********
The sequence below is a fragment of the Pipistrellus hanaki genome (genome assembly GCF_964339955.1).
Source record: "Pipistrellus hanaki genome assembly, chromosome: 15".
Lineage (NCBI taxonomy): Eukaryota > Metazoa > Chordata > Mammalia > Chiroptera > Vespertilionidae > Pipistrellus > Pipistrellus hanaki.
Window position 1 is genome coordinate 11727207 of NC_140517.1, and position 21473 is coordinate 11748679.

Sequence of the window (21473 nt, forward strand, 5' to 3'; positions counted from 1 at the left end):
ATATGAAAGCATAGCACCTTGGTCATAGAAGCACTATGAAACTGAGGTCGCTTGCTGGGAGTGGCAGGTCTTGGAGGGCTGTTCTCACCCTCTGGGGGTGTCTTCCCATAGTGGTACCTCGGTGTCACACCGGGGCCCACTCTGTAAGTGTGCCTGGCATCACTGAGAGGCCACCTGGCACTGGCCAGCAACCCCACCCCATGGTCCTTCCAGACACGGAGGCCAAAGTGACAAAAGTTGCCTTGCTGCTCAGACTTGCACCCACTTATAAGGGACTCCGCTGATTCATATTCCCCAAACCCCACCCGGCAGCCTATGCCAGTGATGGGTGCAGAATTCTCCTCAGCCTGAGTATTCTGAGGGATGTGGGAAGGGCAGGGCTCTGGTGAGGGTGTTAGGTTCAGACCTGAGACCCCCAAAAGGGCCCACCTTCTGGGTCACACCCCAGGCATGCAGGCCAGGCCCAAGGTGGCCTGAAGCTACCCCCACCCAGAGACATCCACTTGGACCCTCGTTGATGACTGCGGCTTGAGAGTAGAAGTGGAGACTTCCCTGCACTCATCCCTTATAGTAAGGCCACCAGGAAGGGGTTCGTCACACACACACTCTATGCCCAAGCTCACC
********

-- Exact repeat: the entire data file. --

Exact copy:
The sequence below is a fragment of the Pipistrellus hanaki genome (genome assembly GCF_964339955.1).
Source record: "Pipistrellus hanaki genome assembly, chromosome: 15".
Lineage (NCBI taxonomy): Eukaryota > Metazoa > Chordata > Mammalia > Chiroptera > Vespertilionidae > Pipistrellus > Pipistrellus hanaki.
Window position 1 is genome coordinate 11727207 of NC_140517.1, and position 21473 is coordinate 11748679.

Sequence of the window (21473 nt, forward strand, 5' to 3'; positions counted from 1 at the left end):
ATATGAAAGCATAGCACCTTGGTCATAGAAGCACTATGAAACTGAGGTCGCTTGCTGGGAGTGGCAGGTCTTGGAGGGCTGTTCTCACCCTCTGGGGGTGTCTTCCCATAGTGGTACCTCGGTGTCACACCGGGGCCCACTCTGTAAGTGTGCCTGGCATCACTGAGAGGCCACCTGGCACTGGCCAGCAACCCCACCCCATGGTCCTTCCAGACACGGAGGCCAAAGTGACAAAAGTTGCCTTGCTGCTCAGACTTGCACCCACTTATAAGGGACTCCGCTGATTCATATTCCCCAAACCCCACCCGGCAGCCTATGCCAGTGATGGGTGCAGAATTCTCCTCAGCCTGAGTATTCTGAGGGATGTGGGAAGGGCAGGGCTCTGGTGAGGGTGTTAGGTTCAGACCTGAGACCCCCAAAAGGGCCCACCTTCTGGGTCACACCCCAGGCATGCAGGCCAGGCCCAAGGTGGCCTGAAGCTACCCCCACCCAGAGACATCCACTTGGACCCTCGTTGATGACTGCGGCTTGAGAGTAGAAGTGGAGACTTCCCTGCACTCATCCCTTATAGTAAGGCCACCAGGAAGGGGTTCGTCACACACACACTCTATGCCCAAGCTCACC